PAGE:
A councillor has defended the Freefield Centre, claiming the loss of its affordable lunch club would be “a disservice” to past councillors instrumental in setting it up.
Billy Fox insisted the potential £80,000 annual saving made by closing Freefield would easily be gleaned from cuts elsewhere in the council instead.
At today’s meeting of the SIC’s social services committee he questioned whether the council was behaving as it should by hanging the centre’s future in the balance.
Mr Fox argued that closing Freefield would result in elderly people who regularly use the centre for its six-days-a-week lunch club having their needs assessed. They may, ultimately, end up relying on meals on wheels, he said.
His comments came as members considered information on a review, which the SIC ordered after stopping short of closing the service in February. Over 1,500 people have signed a petition calling for its retention.
A report before members pointed to the voluntary sector as a valid option to take forward the service.
In an impassioned plea Mr Fox said: “I question whether this £80,000 saving is achievable. I went to the centre last week and there were 43 folk using it. They don’t all have assessed needs.
“If you take that away, and the social interaction, a lot of these people are living alone. We’re going to have these people moving towards assessed needs like meals and wheels.”
Mr Fox dismissed as “entirely spurious” an argument by political leader Gary Robinson that offering the service in Lerwick alone was unfair to potential users in rural areas. He said “a race to the bottom” in terms of equity was wrong.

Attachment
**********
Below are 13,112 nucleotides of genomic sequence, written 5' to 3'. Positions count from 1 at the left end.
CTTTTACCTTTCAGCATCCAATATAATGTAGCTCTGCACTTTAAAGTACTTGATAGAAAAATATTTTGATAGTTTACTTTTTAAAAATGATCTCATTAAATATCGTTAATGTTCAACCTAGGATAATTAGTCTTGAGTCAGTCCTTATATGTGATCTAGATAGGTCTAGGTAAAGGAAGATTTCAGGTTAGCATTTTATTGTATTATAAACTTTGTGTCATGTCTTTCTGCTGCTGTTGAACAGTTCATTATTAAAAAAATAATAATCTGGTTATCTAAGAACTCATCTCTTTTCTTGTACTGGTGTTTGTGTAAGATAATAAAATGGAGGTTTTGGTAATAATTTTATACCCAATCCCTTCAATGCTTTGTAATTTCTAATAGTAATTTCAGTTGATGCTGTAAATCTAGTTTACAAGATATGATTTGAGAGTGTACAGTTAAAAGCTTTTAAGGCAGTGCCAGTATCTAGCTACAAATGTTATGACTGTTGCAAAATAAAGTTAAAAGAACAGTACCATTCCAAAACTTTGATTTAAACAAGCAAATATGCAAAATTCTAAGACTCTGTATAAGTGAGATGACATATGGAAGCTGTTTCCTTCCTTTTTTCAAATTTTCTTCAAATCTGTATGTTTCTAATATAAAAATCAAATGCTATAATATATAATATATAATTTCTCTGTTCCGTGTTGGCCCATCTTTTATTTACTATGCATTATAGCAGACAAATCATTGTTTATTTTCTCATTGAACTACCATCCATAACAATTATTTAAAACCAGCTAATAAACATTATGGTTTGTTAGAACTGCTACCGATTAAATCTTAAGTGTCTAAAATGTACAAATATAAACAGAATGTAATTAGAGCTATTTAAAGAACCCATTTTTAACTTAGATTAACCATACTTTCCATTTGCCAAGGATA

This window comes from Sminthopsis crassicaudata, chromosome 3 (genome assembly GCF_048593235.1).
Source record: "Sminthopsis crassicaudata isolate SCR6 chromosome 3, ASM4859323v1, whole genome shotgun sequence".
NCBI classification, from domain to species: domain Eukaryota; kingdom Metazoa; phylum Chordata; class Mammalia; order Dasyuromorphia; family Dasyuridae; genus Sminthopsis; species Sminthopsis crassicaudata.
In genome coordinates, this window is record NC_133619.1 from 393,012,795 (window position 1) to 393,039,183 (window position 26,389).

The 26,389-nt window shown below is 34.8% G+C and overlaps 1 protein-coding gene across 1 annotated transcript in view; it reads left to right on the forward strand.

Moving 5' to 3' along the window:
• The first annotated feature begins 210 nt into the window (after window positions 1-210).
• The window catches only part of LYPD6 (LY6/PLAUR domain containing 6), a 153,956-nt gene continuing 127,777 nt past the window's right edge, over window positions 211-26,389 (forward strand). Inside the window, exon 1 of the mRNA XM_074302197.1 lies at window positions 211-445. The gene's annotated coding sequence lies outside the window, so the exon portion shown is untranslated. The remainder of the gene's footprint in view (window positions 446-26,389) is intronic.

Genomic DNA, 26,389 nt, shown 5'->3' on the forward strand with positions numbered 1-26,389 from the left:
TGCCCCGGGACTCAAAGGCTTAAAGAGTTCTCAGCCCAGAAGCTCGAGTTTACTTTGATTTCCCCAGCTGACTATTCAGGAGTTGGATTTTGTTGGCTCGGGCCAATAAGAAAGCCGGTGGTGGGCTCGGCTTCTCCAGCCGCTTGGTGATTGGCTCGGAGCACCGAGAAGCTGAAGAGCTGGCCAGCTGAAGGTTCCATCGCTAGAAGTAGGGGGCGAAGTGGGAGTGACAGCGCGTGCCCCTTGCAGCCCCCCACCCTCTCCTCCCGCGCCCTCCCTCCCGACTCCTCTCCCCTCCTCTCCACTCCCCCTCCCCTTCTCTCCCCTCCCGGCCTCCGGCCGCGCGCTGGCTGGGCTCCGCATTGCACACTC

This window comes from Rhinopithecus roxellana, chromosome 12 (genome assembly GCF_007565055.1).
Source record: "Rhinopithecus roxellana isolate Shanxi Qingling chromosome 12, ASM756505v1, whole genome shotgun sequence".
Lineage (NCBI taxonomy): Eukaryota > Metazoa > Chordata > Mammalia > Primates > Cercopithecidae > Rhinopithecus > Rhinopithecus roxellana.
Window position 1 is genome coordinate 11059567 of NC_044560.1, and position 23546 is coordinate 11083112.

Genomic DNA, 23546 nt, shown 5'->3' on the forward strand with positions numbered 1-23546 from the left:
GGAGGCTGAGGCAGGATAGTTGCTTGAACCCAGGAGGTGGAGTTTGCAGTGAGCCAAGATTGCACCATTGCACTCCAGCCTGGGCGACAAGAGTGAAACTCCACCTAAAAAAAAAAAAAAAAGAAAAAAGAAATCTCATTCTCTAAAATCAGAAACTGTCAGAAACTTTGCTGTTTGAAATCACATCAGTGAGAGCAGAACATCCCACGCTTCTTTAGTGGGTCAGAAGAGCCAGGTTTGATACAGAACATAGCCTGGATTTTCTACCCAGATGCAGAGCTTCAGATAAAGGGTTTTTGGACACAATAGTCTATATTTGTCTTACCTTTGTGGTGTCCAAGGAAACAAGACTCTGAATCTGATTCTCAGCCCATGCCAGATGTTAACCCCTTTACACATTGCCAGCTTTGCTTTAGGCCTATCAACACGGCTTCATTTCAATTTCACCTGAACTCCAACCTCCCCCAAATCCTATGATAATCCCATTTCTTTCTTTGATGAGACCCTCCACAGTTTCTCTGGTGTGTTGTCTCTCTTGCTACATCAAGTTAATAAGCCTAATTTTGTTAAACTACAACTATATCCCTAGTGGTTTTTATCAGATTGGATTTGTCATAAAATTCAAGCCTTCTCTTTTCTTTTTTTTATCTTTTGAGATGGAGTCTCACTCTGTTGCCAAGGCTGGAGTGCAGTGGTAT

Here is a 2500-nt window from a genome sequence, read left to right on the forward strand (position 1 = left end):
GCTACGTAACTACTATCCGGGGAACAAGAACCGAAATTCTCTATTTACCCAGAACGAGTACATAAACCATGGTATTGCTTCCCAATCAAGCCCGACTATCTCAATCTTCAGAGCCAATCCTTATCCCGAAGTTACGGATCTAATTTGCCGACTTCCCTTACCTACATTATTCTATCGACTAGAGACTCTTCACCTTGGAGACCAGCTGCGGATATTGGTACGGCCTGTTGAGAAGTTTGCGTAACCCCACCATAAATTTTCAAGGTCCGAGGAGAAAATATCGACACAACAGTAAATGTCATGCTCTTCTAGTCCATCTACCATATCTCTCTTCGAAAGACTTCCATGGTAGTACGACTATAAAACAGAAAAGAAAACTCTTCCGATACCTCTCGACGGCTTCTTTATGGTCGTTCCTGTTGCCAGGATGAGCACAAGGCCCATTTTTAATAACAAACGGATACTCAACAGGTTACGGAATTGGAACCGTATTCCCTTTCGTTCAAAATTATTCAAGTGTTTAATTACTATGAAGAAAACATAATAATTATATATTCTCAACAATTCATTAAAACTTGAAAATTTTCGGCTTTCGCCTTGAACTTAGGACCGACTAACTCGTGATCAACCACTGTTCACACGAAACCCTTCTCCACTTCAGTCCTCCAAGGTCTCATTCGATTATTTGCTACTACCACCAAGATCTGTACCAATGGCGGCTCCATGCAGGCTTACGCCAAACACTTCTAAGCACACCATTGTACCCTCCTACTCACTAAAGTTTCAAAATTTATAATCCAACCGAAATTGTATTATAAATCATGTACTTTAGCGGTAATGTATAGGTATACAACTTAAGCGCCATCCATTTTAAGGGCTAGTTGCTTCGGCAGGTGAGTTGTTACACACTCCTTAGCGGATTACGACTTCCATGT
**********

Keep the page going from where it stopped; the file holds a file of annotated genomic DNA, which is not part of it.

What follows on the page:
Mr Fox said: “Are we doing what we are supposed to be doing as a council? As a local authority? This saving doesn’t have to come from social services. This saving can come from elsewhere.”
He pointed to the opening of the centre in 1977 by the chairman of social work Eric Gray and the late Jimmy Paton.
“We are doing councillors who have gone before us a real disservice. Let’s look at doing this differently.”
During the meeting chairman Cecil Smith insisted the committee was seeking viable ways to continue Freefield rather than close it down, even though Allan Wishart highlighted an objective within a supporting document which pointed to considering closure.
Council officials have been meeting people who use the lunch club to discuss how the service might change.
Councillors heard there was an overall support for the Freefield location because of its close proximity to Laing’s the chemist, other shops, a post box, post office and pedestrian crossing.
Among the comments gathered during consultation dismisses other possible locations such as Islesburgh, as access for older people was described as being poor. The Baptist Church at Quoys has also been dismissed by some because of its location.
One suggestion put forward was hiring out the basement for storage which could generate extra income.
Someone else said: “Don’t replace the chief executive and use the money from his post to help keep Freefield open.”
Councillors will learn more about the review in a further report which will come before the committee by Christmas.